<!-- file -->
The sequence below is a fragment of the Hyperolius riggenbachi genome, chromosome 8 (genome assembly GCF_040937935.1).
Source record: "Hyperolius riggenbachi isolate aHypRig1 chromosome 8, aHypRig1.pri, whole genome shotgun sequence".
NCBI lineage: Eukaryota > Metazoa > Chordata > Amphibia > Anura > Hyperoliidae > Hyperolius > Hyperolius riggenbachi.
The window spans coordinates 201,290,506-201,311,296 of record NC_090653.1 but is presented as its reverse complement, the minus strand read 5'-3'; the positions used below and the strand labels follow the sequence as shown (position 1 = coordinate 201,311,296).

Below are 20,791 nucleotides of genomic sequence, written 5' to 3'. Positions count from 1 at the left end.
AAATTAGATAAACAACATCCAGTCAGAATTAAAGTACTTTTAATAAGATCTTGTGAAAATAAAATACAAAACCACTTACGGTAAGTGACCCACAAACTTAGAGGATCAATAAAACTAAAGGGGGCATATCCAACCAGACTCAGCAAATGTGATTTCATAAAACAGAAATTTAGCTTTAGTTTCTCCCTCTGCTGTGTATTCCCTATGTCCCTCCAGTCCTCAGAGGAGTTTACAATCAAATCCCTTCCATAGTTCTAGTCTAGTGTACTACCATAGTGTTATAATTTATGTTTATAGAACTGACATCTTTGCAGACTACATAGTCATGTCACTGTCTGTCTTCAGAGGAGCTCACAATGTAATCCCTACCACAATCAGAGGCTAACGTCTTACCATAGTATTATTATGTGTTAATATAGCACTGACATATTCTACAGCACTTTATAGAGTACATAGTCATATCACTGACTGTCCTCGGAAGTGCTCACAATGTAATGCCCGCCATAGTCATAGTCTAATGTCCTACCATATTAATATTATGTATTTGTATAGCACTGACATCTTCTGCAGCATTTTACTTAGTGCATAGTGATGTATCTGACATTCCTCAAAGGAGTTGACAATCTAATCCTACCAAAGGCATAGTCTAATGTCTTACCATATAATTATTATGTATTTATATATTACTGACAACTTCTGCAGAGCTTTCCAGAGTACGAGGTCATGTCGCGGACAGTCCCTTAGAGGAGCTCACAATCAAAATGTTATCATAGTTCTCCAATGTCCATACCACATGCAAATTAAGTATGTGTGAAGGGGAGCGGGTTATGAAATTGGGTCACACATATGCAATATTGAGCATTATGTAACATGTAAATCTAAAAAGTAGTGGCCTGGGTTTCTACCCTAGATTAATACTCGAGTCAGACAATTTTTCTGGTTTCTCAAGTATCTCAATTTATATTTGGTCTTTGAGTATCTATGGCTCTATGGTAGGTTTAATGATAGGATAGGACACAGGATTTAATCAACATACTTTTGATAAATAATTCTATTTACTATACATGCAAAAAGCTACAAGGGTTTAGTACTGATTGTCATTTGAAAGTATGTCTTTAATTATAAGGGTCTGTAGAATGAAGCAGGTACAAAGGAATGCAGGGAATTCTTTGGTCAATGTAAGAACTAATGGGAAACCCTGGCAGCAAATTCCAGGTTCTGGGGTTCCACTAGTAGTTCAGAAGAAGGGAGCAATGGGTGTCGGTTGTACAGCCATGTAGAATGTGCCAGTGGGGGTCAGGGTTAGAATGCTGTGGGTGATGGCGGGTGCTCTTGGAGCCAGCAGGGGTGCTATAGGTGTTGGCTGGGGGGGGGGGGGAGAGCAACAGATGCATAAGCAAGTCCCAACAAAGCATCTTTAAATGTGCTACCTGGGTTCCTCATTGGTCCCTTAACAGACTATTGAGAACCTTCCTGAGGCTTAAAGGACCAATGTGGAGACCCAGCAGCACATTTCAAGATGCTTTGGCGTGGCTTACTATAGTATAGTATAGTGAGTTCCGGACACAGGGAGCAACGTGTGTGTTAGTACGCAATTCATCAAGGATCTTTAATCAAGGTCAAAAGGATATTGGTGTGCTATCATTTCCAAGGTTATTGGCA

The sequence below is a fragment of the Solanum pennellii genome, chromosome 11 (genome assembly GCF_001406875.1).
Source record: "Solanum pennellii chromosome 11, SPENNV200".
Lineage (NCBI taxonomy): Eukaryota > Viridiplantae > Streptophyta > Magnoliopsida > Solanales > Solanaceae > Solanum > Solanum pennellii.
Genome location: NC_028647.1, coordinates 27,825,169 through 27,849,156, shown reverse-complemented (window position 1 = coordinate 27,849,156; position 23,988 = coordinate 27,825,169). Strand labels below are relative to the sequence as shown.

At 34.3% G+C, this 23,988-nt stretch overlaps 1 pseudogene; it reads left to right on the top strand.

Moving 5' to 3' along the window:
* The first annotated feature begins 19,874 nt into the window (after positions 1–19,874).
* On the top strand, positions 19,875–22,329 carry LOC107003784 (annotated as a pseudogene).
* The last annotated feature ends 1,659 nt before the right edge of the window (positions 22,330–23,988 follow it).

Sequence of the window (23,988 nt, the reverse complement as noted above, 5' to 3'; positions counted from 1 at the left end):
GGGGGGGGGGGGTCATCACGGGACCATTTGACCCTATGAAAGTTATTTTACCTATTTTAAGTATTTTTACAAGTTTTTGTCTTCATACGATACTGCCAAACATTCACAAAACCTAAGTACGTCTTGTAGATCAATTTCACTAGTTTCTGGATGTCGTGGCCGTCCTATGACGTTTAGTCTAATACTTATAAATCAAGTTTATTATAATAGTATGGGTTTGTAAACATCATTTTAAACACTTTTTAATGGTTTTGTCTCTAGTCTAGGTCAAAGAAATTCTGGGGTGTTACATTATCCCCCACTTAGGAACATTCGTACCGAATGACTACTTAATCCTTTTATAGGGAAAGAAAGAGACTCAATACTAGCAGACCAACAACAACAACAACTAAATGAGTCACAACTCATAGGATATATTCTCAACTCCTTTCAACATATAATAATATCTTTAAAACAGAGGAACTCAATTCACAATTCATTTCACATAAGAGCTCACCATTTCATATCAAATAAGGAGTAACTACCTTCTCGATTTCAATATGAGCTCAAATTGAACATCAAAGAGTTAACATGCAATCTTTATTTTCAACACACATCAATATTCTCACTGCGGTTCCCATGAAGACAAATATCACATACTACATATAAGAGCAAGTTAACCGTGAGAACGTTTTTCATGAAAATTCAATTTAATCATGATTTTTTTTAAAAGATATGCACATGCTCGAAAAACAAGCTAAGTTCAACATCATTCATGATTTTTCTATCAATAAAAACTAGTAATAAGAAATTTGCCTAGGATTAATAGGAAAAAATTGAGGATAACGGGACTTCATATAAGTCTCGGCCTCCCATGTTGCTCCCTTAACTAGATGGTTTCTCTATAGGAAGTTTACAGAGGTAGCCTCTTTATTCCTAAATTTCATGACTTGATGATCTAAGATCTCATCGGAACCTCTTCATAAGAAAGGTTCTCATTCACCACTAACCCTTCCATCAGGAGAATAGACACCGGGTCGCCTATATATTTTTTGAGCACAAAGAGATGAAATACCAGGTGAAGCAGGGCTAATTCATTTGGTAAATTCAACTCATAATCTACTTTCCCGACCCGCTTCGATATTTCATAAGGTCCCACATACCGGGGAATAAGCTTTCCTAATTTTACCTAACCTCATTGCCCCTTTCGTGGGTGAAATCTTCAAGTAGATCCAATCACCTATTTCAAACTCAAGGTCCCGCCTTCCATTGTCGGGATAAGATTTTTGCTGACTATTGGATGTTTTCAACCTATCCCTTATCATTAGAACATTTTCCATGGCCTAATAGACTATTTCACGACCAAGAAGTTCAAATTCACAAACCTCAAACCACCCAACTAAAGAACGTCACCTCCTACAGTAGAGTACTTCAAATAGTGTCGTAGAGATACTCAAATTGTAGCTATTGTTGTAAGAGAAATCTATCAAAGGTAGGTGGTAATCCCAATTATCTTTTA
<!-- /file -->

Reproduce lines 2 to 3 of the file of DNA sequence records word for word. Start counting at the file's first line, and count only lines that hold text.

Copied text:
Source record: "Hyperolius riggenbachi isolate aHypRig1 chromosome 8, aHypRig1.pri, whole genome shotgun sequence".
NCBI lineage: Eukaryota > Metazoa > Chordata > Amphibia > Anura > Hyperoliidae > Hyperolius > Hyperolius riggenbachi.